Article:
Yes!! Amiesissoho Thank you for your persistence in exposing these important and interrelated areas of violence against women and for capturing the voices of your community who are rising to end the violence! "Your voice is your power" and you are bringing not only your voice but the voices of your community into the spotlight and inspiring voices from all over the world to join in this fight. THAT is powerful! I love this line, "We choose to dance because women have learned to change sorrow to joy as has been demonstrated over the years." I hope that if you capture any photos or video from this Jamboree event, you will share them on PulseWire. May we all celebrate with you the wonder of women turning sorrow into joy!

Peace and blessings, Kim

Kim thanks for the encouragement and understanding of our struggle. Singing and dancing are powerful ways of communicating in Africa.I will surely share as much information and photos as possible.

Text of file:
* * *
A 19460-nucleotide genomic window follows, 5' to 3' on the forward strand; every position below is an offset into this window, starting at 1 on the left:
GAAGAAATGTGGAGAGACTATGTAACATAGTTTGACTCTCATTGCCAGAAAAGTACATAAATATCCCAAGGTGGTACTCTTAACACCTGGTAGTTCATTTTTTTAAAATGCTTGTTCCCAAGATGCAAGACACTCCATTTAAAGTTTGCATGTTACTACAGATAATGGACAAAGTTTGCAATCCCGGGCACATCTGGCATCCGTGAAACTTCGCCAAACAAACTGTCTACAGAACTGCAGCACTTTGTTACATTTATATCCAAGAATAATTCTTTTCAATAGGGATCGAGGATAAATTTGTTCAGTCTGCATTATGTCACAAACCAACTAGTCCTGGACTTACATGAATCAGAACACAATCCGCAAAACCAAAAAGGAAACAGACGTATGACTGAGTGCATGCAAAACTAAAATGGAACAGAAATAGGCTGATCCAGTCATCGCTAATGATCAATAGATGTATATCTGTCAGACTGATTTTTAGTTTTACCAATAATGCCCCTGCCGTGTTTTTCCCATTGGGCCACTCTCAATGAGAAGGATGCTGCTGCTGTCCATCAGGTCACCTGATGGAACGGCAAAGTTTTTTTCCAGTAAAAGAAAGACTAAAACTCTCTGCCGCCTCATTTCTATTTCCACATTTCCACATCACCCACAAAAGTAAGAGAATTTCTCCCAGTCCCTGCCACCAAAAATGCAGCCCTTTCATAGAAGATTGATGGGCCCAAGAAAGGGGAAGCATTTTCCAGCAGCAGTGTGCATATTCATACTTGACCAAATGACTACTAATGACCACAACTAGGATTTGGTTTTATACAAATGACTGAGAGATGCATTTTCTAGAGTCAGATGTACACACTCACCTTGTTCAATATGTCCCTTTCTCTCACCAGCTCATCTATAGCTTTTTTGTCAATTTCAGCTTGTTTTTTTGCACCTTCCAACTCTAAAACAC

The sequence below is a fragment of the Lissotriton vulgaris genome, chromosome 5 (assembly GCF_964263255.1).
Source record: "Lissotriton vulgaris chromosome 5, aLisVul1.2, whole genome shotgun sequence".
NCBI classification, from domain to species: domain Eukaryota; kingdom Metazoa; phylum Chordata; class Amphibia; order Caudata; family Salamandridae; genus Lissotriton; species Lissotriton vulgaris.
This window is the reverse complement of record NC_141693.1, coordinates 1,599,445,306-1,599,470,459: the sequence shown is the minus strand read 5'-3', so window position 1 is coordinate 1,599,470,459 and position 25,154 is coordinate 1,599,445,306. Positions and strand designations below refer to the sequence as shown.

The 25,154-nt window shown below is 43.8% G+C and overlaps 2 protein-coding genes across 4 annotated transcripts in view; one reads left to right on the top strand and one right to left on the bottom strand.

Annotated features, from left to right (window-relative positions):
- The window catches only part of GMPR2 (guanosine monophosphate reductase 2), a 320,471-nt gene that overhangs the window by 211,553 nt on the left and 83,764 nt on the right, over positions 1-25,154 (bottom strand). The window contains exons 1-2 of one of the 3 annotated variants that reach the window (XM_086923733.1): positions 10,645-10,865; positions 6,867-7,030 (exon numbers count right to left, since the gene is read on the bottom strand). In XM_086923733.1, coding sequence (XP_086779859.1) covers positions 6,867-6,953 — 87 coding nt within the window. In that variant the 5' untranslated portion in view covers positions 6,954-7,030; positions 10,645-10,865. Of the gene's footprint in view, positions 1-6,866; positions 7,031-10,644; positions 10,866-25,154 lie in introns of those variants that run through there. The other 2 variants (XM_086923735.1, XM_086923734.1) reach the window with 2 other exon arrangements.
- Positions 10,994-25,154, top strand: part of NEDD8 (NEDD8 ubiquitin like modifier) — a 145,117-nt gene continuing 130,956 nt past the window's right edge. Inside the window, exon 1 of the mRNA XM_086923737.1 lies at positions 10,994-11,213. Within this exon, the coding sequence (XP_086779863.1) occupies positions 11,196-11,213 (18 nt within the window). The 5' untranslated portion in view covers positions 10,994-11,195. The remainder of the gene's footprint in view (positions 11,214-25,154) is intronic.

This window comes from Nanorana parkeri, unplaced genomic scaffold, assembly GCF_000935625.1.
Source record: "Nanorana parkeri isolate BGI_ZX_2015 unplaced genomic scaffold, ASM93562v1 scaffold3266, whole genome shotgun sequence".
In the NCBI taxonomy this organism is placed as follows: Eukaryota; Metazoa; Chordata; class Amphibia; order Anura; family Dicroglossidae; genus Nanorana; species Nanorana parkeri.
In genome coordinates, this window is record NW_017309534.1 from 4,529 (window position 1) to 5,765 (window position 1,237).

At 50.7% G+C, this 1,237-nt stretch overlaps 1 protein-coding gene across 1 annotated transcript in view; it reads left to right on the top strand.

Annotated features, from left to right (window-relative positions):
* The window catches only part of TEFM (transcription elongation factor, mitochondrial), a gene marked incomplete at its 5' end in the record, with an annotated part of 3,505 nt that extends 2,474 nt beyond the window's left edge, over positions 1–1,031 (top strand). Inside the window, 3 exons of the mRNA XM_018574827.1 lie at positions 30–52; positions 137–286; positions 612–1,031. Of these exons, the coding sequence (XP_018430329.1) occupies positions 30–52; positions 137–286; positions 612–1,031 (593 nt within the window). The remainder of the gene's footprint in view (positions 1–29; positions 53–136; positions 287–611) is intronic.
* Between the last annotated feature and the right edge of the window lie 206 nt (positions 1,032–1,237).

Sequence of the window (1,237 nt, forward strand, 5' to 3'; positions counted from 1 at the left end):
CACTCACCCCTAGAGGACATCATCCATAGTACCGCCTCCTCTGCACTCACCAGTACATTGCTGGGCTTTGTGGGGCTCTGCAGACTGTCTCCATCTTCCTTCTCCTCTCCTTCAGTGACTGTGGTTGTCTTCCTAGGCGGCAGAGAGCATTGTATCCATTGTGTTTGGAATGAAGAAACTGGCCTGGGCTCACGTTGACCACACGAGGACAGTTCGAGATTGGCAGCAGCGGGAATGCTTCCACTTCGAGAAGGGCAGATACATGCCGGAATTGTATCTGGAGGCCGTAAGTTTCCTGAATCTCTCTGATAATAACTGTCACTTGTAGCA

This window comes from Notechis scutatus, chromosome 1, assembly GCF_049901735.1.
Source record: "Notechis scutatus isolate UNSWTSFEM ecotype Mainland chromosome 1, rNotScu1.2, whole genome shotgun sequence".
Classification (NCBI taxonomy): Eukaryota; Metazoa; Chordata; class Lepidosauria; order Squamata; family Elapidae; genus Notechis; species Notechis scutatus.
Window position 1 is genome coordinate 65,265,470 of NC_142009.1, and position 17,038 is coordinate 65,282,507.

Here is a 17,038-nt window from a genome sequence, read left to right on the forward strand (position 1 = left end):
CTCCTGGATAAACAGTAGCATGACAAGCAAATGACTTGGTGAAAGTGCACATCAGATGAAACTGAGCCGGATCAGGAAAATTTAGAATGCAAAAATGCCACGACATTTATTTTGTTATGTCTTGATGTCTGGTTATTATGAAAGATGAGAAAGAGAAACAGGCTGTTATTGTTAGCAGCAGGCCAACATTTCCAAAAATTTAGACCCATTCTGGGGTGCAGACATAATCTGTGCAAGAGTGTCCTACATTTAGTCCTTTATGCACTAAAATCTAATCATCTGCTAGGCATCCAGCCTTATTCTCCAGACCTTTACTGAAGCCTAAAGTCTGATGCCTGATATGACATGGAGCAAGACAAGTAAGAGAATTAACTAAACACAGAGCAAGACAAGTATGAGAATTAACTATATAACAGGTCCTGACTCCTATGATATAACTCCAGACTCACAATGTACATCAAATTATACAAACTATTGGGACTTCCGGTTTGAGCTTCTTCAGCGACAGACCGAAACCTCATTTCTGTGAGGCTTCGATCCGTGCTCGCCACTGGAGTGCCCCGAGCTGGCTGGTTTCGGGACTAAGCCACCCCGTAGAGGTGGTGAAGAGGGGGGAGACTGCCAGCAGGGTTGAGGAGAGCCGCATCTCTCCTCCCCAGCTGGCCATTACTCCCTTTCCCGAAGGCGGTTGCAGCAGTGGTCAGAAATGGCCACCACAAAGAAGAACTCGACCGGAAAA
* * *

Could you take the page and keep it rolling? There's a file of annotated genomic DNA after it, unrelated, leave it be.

I have signed up for and committed to do my part for ONE BILLION RISING. I am devoting February 14, 2013 to your cause and proud to do this. Thanks for informing me so I could be a part of it and keep up the great work.

Ubuntu (I am who I am because of who we are together),


Wendy Stebbins Founder/CEO I AM ONE IN A MILLION Non-Profit Organization focused on helping street orphans and vulnerable children in Livingstone, Zambia Africa.

I would like to propose that we not use the initials "FGM" but rather write and say the uglier sounding full description Female Genital Mutilation. Non-violent communication is direct and clear and delivers a message saying what we want, not just what we don't want. No more hiding our pain even when we learn and educate about what is happening to brutalize young women in Aftrica and elsewhere in the world. We need to be bold in this educational effort so the light shines on the truth so that this destructive practice and all violence against women and children comes more quickly to an end. Both men and women need to support women and children who are vulnerable.

Greetings of love and peace, Anniem